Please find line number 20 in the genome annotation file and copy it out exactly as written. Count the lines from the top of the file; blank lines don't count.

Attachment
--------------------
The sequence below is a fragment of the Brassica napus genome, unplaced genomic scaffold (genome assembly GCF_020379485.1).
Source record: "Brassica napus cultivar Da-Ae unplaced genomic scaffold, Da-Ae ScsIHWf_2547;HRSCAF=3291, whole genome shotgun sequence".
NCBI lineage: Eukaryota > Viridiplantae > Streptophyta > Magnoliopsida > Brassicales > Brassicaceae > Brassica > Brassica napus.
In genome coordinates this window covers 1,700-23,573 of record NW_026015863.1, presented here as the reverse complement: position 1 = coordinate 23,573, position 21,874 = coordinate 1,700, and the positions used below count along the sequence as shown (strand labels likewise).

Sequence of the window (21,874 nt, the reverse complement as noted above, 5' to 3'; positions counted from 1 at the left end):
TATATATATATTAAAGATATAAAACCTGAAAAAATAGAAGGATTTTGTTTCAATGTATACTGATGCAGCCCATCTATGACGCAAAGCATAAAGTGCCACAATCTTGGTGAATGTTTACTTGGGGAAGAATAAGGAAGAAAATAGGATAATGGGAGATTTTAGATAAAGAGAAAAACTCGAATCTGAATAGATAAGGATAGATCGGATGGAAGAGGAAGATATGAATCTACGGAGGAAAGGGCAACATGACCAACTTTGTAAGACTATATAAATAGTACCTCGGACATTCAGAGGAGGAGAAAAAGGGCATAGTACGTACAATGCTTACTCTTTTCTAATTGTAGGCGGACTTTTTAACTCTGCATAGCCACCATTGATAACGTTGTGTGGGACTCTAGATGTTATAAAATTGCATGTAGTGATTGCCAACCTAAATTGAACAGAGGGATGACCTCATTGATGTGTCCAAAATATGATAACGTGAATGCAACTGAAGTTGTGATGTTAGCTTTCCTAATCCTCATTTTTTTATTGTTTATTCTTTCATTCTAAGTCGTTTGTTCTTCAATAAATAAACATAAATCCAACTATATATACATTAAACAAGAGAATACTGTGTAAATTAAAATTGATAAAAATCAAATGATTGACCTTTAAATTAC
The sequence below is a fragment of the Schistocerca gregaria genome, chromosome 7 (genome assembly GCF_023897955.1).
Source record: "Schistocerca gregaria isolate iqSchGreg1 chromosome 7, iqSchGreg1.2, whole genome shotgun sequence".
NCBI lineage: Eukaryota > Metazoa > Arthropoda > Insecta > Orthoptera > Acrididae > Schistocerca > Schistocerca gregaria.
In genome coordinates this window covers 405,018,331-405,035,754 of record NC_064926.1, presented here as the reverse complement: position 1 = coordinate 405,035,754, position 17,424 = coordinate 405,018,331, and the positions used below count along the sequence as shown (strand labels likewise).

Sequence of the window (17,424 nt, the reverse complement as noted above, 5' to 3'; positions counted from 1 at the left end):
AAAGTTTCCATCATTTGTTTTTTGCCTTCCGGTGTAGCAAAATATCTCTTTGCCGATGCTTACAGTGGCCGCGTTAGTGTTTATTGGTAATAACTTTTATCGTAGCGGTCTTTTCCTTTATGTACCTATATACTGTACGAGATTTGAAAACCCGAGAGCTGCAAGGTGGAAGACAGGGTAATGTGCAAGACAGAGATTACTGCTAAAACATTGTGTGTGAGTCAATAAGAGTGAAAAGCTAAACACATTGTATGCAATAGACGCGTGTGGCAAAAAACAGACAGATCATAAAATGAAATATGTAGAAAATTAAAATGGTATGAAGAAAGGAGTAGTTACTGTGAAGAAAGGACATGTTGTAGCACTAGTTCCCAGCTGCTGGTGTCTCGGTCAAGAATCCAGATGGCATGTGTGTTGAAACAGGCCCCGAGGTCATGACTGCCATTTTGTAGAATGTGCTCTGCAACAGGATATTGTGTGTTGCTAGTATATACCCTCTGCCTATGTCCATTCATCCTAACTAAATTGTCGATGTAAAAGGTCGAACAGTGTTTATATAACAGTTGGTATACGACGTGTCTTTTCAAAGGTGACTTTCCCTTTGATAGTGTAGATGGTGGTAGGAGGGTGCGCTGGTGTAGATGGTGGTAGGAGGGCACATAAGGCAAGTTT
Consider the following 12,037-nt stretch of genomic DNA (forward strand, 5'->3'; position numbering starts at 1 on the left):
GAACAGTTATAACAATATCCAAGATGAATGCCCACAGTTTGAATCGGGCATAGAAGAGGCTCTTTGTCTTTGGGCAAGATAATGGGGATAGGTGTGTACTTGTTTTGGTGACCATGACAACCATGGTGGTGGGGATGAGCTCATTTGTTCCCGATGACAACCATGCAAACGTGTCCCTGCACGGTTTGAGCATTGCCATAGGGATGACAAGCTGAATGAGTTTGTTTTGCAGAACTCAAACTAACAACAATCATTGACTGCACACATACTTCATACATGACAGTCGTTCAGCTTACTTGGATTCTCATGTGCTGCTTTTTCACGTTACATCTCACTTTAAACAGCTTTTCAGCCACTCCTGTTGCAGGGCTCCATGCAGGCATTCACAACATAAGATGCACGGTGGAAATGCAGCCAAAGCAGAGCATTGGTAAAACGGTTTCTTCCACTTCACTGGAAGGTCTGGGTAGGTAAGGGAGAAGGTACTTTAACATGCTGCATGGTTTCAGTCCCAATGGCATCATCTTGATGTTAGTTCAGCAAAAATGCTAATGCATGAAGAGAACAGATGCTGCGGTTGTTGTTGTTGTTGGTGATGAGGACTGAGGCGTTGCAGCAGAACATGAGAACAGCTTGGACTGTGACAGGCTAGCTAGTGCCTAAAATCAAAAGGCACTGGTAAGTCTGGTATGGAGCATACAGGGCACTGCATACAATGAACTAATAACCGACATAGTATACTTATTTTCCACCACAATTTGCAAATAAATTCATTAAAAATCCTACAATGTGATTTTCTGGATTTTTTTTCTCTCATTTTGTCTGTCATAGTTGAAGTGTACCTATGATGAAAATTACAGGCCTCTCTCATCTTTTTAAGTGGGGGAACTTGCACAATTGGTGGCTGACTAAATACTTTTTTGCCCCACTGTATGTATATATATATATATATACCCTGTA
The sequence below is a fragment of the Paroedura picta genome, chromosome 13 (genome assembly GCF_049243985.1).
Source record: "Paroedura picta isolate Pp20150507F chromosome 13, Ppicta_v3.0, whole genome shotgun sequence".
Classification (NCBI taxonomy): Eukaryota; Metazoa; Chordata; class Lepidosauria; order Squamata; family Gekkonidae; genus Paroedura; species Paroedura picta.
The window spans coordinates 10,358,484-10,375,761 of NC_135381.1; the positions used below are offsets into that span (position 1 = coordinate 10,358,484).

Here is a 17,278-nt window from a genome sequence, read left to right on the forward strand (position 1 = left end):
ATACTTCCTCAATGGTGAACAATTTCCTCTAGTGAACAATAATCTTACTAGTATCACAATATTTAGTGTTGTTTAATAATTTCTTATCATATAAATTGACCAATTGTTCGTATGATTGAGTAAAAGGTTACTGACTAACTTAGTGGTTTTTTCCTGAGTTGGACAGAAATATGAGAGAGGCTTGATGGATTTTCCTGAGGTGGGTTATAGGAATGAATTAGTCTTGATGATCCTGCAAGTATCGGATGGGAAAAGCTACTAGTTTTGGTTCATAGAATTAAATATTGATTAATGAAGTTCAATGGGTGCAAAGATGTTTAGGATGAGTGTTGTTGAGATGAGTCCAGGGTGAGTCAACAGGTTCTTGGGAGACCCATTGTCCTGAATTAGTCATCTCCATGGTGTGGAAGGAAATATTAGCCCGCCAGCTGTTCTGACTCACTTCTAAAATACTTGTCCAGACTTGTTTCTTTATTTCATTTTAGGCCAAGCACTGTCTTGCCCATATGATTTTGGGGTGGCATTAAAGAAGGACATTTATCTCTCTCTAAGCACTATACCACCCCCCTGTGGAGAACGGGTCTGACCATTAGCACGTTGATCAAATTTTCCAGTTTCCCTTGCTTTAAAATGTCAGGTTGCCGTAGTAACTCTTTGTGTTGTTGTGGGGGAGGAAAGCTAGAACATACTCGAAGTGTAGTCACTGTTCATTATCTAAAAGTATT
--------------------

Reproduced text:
ATACTTCCTCAATGGTGAACAATTTCCTCTAGTGAACAATAATCTTACTAGTATCACAATATTTAGTGTTGTTTAATAATTTCTTATCATATAAATTGACCAATTGTTCGTATGATTGAGTAAAAGGTTACTGACTAACTTAGTGGTTTTTTCCTGAGTTGGACAGAAATATGAGAGAGGCTTGATGGATTTTCCTGAGGTGGGTTATAGGAATGAATTAGTCTTGATGATCCTGCAAGTATCGGATGGGAAAAGCTACTAGTTTTGGTTCATAGAATTAAATATTGATTAATGAAGTTCAATGGGTGCAAAGATGTTTAGGATGAGTGTTGTTGAGATGAGTCCAGGGTGAGTCAACAGGTTCTTGGGAGACCCATTGTCCTGAATTAGTCATCTCCATGGTGTGGAAGGAAATATTAGCCCGCCAGCTGTTCTGACTCACTTCTAAAATACTTGTCCAGACTTGTTTCTTTATTTCATTTTAGGCCAAGCACTGTCTTGCCCATATGATTTTGGGGTGGCATTAAAGAAGGACATTTATCTCTCTCTAAGCACTATACCACCCCCCTGTGGAGAACGGGTCTGACCATTAGCACGTTGATCAAATTTTCCAGTTTCCCTTGCTTTAAAATGTCAGGTTGCCGTAGTAACTCTTTGTGTTGTTGTGGGGGAGGAAAGCTAGAACATACTCGAAGTGTAGTCACTGTTCATTATCTAAAAGTATT